A workshop in Edinburgh has marked a milestone in moving forward with anticipatory care planning (ACP) with the launch of an app and the unveiling of the national documents.
The event, Anticipatory Care Planning – Everyone’s Business, heard from those at the centre of delivering the national ACP action plan.
Those attending heard how ACP is a person-centred, proactive “thinking ahead” approach which requires services and health and care professionals to work with individuals, families and carers to have the right conversations to set personal goals for the right outcome.
The documents include the care plan, guidance for health and care professionals, a booklet with details on things to think about such as power of attorney as well as a leaflet explaining ACP. They can all be downloaded at the dedicated website myacp.scot
The conference, organised by Healthcare Improvement Scotland’s iHub Living Well in Communities Team, gave audience members the opportunity to find out more about the journey behind the launch and the way forward.
Speaking during the panel were the parents of Jack, a young boy with a life-limiting condition. Jack’s dad spoke of how ACP has helped them achieve their preferred goals and outcomes for his life.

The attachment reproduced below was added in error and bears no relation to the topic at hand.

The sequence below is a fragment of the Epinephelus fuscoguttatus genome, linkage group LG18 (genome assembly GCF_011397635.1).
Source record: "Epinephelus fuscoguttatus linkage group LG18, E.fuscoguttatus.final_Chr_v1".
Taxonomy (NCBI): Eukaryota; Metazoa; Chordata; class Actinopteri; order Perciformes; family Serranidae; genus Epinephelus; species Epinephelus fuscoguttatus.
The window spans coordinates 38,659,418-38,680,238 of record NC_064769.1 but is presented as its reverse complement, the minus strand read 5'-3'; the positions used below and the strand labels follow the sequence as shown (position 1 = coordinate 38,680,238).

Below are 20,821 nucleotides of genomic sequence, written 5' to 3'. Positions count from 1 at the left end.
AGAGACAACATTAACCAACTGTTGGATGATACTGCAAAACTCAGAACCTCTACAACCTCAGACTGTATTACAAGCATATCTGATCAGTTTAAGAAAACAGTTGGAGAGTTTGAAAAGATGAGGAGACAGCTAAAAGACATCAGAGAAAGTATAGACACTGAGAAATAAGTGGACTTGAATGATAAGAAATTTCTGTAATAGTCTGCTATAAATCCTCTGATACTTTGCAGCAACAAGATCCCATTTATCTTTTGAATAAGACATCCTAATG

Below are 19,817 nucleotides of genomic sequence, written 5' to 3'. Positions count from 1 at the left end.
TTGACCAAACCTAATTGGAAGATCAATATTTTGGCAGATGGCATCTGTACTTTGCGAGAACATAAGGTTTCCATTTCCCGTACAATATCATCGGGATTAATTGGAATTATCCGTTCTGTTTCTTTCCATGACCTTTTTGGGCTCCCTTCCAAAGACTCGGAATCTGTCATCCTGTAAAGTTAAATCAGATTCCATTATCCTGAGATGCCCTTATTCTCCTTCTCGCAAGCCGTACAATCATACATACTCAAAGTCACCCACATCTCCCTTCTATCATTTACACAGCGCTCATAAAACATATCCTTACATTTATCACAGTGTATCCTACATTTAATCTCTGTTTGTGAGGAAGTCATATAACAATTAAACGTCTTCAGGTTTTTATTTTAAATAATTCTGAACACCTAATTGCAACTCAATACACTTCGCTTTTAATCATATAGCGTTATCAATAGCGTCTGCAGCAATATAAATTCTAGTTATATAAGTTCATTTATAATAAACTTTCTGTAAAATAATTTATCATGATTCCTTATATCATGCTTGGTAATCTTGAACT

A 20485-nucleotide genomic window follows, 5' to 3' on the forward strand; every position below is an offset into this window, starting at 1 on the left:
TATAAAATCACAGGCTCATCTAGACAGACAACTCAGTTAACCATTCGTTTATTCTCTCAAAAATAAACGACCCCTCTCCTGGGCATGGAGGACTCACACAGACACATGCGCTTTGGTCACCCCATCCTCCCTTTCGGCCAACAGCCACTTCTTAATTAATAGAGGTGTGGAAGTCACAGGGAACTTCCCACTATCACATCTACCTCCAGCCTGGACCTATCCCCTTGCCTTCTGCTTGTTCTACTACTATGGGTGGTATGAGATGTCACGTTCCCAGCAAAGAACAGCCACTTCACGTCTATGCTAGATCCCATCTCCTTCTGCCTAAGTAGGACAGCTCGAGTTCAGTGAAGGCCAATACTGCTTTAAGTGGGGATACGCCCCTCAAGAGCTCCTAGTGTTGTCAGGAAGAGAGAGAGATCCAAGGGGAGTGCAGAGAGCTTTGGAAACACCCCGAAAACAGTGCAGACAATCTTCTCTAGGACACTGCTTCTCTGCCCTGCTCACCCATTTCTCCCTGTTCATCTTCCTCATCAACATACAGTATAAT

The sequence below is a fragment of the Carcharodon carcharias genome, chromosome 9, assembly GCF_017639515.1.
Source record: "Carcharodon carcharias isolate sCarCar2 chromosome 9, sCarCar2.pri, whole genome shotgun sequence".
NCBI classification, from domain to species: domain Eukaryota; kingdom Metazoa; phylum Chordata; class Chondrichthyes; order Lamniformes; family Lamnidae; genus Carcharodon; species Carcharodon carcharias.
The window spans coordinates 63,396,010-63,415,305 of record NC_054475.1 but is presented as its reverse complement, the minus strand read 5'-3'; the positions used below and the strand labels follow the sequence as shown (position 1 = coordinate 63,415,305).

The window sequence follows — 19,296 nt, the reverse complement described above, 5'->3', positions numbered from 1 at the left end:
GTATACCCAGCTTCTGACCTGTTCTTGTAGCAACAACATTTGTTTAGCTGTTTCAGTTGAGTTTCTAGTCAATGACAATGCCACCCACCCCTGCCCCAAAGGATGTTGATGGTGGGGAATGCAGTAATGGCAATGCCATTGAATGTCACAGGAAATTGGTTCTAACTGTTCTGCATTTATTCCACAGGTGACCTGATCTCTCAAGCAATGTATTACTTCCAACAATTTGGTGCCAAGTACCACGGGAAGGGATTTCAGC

“It’s not a plan, it’s a conversation,” he said.
You can watch a video showing the story of Jack and others here
What is anticipatory care planning?
- It is about thinking ahead and understanding your health better.
- It is about knowing how to use services better and make choices about future care.
- It is not legally binding, it is voluntary and it can be updated at any time.
- It should be reviewed and updated as the individual’s condition or personal circumstances chance and different things take priority.
In the guidance for health and care professionals, it says for ACP to work “we need to build on existing good practice”.
According to the document: “This requires a cultural shift and change in the way we work to develop a robust community infrastructure that has the capacity and capability to provide 24/7 care, improve quality of life and manage more people more independently out of hospital.
“Optimal outcomes and improving quality of life through ACP are helped by early intervention when people have complex needs or changing circumstances.
While the work responds to the challenge of providing care for an ageing population with increasing prevalence of long term conditions and multiple morbidities, ACP is relevant for all ages.”
It also points out that there is increasing evidence that appropriate access to community services and good anticipatory care, supported by the development of a Key Information Summar (KIS) containing the right information, can reduce the risk of hospital admission by 30–50%